You would certainly have read about Dr. Binayak Sen, but let me jot down some essential facts here. A brilliant student and an alumnus of the Christian Medical College, Vellore, Binayak Sen is a paediatrician. Instead of practising in the comforts of a city and making money, he chose to provide medical assistance to the poor and marginalised adivasis of Chhattisgarh. He has been working there since the early 1980s. The impact of his work has been recognised by many and he has been awarded several international honours.

Mineral rich Chhattisgarh is one of the poorest states of India and is also a major centre of Maoist activities. In 2005, the state (BJP) government set up a vigilante army Salwa Judum to fight Maoists. According to historian Ram Chandra Guha, Salwa Judum “spread terror through the districts of Dantewada, Bijapur and Bastar. In the name of combating Naxalism, it burned homes (and occasionally, whole villages), violated tribal women, attacked (and sometimes killed) tribal men who refused to join its ranks. As a result of its depredations almost a hundred thousand adivasis with no connection to Maoism were rendered homeless.”[i] Activists like Arundhati Roy and Gautam Naulakha put the figure close to three hundred thousand.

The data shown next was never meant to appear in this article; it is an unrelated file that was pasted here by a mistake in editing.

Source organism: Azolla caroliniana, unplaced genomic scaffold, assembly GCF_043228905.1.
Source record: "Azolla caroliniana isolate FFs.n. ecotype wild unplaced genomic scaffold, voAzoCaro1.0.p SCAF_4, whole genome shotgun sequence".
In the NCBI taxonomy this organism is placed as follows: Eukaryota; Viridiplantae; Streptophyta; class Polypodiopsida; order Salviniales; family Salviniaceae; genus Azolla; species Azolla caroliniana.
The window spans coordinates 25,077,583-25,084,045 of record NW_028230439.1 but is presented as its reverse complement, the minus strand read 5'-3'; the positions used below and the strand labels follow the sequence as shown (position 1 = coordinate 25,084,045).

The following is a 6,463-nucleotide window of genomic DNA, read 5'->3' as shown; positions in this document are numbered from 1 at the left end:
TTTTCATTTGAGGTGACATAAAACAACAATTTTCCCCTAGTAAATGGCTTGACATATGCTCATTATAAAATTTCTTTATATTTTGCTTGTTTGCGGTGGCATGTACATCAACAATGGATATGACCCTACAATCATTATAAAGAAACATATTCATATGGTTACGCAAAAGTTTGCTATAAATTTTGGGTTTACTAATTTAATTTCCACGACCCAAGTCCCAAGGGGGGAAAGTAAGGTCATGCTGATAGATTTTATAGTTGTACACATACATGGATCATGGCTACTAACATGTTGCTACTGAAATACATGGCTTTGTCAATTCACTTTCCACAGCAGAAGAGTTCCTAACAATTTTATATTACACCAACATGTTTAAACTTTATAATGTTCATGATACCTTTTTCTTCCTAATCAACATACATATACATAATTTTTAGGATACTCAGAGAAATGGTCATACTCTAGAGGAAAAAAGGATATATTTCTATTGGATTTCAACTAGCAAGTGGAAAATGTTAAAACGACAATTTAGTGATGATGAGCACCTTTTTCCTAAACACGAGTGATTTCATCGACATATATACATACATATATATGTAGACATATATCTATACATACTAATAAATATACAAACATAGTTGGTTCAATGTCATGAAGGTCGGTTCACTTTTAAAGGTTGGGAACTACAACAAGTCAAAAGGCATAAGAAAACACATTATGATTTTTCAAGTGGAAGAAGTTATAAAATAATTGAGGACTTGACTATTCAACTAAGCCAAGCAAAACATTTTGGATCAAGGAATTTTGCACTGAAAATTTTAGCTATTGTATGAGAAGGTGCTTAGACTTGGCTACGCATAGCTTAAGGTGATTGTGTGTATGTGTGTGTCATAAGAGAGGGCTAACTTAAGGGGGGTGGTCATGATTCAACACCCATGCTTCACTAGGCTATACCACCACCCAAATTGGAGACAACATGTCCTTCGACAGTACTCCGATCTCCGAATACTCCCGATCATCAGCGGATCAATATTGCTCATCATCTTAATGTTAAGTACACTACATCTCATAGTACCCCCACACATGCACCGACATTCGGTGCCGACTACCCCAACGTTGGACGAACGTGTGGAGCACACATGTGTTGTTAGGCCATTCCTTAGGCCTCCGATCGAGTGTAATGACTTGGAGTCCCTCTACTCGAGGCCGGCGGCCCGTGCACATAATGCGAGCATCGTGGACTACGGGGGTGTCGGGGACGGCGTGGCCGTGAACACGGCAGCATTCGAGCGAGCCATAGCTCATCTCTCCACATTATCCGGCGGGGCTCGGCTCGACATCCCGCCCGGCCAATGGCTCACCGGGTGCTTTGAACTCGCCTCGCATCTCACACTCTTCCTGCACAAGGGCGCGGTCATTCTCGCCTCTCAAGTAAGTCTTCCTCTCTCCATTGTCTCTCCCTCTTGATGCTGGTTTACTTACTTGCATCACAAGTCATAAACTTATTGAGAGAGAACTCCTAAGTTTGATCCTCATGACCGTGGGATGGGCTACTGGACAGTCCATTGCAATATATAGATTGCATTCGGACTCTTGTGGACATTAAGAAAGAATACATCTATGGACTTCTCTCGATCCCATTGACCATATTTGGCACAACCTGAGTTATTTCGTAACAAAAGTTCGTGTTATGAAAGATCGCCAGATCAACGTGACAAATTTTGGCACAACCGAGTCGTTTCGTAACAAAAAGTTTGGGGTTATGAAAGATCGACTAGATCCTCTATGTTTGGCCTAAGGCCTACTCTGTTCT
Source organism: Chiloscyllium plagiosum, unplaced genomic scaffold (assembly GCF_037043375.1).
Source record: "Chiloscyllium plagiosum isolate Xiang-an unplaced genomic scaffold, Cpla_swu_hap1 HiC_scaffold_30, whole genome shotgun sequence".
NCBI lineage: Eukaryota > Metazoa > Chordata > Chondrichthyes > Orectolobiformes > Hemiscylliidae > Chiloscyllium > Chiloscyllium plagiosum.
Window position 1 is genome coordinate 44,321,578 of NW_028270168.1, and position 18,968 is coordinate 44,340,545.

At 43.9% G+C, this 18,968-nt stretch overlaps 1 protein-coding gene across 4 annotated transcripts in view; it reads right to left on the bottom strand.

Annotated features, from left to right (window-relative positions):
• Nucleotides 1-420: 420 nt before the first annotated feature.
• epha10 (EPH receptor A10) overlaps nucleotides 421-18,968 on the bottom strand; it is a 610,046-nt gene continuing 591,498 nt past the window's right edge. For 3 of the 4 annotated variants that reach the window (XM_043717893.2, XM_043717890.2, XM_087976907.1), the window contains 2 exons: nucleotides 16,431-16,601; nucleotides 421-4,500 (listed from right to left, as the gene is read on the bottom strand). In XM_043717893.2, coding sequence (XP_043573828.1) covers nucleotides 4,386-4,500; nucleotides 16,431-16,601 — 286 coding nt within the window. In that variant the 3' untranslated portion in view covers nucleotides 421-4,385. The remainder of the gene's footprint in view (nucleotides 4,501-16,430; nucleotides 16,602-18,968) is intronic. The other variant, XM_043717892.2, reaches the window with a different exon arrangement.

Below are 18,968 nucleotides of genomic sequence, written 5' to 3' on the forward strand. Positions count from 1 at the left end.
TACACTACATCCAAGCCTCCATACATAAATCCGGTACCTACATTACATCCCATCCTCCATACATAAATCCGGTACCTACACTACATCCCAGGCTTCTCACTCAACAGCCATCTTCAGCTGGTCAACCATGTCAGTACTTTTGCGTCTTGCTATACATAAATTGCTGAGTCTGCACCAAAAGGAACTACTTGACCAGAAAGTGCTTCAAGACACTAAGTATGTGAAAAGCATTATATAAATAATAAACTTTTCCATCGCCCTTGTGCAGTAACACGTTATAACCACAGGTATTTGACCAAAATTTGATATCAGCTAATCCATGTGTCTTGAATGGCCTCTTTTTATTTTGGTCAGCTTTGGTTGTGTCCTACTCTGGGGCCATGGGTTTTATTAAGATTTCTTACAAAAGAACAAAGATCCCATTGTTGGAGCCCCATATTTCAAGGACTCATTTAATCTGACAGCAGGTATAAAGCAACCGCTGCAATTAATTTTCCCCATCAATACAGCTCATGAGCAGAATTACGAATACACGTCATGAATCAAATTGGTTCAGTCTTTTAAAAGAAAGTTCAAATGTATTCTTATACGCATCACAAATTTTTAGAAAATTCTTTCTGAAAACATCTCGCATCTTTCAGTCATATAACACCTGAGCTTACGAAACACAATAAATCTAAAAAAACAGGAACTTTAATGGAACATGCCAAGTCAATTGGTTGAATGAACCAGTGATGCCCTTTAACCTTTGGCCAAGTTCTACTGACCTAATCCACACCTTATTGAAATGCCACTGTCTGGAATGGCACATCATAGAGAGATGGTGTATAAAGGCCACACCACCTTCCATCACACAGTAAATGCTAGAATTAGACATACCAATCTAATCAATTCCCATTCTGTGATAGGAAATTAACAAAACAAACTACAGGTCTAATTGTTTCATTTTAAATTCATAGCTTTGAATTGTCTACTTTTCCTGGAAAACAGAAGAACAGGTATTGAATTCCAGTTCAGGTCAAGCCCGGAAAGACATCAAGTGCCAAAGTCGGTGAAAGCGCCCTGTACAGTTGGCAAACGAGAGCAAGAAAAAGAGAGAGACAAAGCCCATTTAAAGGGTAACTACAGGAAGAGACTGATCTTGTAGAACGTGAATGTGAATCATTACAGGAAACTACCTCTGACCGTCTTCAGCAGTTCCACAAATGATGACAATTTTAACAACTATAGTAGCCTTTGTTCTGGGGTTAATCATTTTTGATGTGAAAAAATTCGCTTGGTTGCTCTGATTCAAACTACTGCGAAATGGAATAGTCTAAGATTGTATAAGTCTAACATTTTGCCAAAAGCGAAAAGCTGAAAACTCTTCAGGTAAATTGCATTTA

Dr. Sen has neither been a part of a Maoist organisation, nor their sympathiser. On the contrary, he has condemned Maoist activities as “an invalid and unsustainable movement.” But as a national vice president of the People’s Union for Civil Liberties (PUCL), he was also amongst the first to document the human rights violations committed by Salwa Judum and police.

That indeed was crime enough to send a 60-year-old internationally respected social worker and doctor to prison for the rest of his life. The verdict looks even more grotesque if you consider that in India many parliamentarians are mafia dons, and the major political debate of the day is how much a central minister cheated the exchequer in a single deal – fifty thousand crore or one hundred and seventy thousand crore!  

The Raipur verdict has been condemned by a wide cross-section of informed voices, from the Amnesty International to Amartya Sen. Retired high court judge and the president of PUCL Rajinder Sachar called the judgment as “ridiculous and unacceptable”. [ii] In an uncharacteristically strong reaction, Professor Sen says, “To turn the dedicated service of someone who drops everything to serve the cause of neglected people into a story of the seditious use of something — in this case, it appears to be the passing of a letter, when sedition usually takes the form of inciting people to violence or actually committing some violence and asking others to follow, none of which had happened — the whole thing seems a ridiculous use of the laws of democratic India.”[iii]